June 14, 2024

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How will China deal with Covid? “Stale” data obscures the picture.

How will China deal with Covid?  "Stale" data obscures the picture.

“My feeling now is that everyone is afraid of testing positive, and those who are shy don’t dare to come out,” she said. Relaxing the country’s Covid rules is a good first step, Zeng said, but the government needs to do more to support ordinary people and small businesses, adding that “nothing is certain at the moment.”

Ting Lu, chief China economist at Japanese brokerage Nomura, said he wasn’t “very optimistic” about a sharp recovery in the Chinese economy, as he expected continued disruptions from an overwhelmed healthcare system and a surge in infections. He added that he expects pent-up demand in the economy to be “relatively weak” next year after three years of lockdowns that have drained the financial resources of many Chinese households.

Part of the lingering uncertainty about how China will emerge from “zero Covid” is that no country of this size has pivoted so quickly, this radically — shifting overnight from a full-blown offensive against Covid to learning to live with the virus. Established rules change day by day.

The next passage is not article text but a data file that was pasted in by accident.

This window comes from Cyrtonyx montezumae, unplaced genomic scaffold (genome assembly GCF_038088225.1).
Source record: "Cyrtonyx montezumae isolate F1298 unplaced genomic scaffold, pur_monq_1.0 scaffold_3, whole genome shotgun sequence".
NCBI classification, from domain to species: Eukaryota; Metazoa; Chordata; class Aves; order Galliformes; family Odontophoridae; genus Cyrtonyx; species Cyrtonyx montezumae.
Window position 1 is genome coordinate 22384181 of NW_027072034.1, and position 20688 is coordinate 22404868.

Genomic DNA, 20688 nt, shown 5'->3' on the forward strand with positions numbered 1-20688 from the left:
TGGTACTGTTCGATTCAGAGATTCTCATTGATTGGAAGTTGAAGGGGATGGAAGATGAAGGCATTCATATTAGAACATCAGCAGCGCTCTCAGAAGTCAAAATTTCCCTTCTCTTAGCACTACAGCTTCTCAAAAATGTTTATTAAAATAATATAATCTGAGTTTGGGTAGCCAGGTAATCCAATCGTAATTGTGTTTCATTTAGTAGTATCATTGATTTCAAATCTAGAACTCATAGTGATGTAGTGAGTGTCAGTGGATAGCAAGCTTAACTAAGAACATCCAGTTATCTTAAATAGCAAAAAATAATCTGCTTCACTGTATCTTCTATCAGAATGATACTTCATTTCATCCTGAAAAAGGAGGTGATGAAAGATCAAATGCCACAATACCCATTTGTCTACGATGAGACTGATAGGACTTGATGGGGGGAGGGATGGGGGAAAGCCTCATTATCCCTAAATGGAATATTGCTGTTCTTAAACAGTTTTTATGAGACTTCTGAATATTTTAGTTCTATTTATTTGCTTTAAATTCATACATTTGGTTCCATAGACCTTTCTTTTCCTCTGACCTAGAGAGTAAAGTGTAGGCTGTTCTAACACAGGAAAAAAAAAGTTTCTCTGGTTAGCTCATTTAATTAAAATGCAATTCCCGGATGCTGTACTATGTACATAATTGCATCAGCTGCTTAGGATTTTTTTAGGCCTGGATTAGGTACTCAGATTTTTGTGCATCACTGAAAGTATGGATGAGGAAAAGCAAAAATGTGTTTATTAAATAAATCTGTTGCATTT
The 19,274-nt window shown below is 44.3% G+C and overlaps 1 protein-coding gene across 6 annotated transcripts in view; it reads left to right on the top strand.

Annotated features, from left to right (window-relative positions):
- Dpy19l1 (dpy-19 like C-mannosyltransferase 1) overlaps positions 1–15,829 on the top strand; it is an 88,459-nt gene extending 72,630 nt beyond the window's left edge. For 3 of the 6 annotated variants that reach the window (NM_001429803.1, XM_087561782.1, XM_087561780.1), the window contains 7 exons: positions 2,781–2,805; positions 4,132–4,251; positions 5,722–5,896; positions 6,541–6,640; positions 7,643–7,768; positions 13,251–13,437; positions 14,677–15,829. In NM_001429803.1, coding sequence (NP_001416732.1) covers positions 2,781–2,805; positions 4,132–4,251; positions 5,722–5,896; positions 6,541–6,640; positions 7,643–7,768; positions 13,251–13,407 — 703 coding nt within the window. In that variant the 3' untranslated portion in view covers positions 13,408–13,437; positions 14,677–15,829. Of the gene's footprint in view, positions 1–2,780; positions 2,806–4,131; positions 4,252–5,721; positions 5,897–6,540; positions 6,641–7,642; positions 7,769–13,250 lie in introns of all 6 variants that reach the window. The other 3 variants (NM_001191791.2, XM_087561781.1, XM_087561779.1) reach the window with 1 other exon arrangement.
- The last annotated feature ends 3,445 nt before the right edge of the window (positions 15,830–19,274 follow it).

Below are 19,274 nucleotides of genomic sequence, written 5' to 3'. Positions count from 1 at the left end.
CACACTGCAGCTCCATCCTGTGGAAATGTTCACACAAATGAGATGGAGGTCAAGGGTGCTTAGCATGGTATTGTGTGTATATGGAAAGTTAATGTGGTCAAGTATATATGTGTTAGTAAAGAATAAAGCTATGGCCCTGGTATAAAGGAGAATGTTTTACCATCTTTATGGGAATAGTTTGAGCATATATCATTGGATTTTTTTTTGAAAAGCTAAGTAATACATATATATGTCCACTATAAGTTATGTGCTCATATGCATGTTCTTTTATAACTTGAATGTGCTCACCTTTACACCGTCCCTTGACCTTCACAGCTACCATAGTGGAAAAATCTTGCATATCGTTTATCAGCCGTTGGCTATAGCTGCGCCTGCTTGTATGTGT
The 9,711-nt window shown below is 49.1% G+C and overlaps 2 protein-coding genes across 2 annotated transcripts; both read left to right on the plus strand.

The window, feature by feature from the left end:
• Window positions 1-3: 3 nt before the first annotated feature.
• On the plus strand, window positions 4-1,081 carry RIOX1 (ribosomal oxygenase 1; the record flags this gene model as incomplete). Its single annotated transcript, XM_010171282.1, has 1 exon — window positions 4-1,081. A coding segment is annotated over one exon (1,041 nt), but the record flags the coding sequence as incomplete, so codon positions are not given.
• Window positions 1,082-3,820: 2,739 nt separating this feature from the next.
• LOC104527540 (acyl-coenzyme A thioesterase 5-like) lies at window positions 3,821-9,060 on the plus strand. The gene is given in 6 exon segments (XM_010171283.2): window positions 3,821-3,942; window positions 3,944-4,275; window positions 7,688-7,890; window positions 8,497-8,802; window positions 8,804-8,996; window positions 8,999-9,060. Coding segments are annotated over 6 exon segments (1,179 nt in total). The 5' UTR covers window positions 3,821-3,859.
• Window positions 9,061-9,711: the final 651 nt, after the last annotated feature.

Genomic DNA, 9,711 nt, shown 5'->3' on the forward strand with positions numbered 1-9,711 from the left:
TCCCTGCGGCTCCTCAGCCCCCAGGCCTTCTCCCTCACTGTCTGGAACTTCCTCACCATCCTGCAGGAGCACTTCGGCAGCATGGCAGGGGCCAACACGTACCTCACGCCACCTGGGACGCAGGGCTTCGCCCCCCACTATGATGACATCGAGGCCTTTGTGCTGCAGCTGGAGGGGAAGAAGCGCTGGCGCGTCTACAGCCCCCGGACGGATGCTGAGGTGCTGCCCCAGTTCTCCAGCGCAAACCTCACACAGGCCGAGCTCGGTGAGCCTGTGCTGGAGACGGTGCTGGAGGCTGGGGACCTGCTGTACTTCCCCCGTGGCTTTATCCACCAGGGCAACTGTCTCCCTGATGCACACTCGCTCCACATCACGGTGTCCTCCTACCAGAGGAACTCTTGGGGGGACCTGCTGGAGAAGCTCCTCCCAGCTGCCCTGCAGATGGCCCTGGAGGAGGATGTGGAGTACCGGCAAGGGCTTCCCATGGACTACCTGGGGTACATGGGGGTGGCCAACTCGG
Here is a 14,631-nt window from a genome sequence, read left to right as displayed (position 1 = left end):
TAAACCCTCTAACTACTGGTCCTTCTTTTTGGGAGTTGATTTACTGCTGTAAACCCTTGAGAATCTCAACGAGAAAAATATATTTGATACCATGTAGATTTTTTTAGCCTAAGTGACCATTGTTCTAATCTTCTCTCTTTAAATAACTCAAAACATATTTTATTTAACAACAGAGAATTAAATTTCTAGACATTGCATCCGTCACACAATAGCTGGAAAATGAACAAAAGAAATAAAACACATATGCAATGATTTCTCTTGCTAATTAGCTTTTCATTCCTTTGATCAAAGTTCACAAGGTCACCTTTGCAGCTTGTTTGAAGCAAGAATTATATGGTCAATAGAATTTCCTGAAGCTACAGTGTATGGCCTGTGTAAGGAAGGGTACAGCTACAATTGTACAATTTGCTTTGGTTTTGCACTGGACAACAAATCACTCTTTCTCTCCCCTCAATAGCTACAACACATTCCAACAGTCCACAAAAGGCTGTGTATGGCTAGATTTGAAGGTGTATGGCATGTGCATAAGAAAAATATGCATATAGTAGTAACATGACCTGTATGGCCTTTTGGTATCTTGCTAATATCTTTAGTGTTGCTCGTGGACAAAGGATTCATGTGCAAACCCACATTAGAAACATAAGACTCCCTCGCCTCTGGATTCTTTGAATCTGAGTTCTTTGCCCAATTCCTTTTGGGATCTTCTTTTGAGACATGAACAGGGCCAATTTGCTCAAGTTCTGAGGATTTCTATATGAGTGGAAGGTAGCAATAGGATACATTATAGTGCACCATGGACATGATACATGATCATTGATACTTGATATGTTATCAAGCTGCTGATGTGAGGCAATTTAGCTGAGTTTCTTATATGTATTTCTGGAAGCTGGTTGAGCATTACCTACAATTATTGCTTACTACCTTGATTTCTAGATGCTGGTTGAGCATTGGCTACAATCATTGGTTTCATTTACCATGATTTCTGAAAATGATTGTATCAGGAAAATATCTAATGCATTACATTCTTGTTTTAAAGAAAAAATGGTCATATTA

As of last week, asymptomatic cases or mild cases no longer require hospitalization. All restrictions imposed on the purchase of influenza and pain relief medicines were also lifted, which led to a rush to take fever pills and even some traditional Chinese medicines. On Tuesday, China also disabled a travel-tracking app, one of several smartphone apps the government has used to monitor the whereabouts of Chinese citizens to assess Covid-19 risks.

Two months ago, before crowds of people took to the streets to protest against the government’s strict policies on Covid, Xi Jinping, the leader of China, said that COVID is such a serious danger to public health that fighting the virus requires “total war. “

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“It’s amazing how the entire control system evaporated in two weeks,” said Mr. Wottke. “What does this do for work? I don’t know.”

Mark Woolhouse, professor of infectious disease epidemiology at the University of Edinburgh, said that when Australia and New Zealand abandoned their zero-Covid ambitions last year, they were able to do so somewhat successfully because they had implemented “effective vaccination programs with effective vaccines.”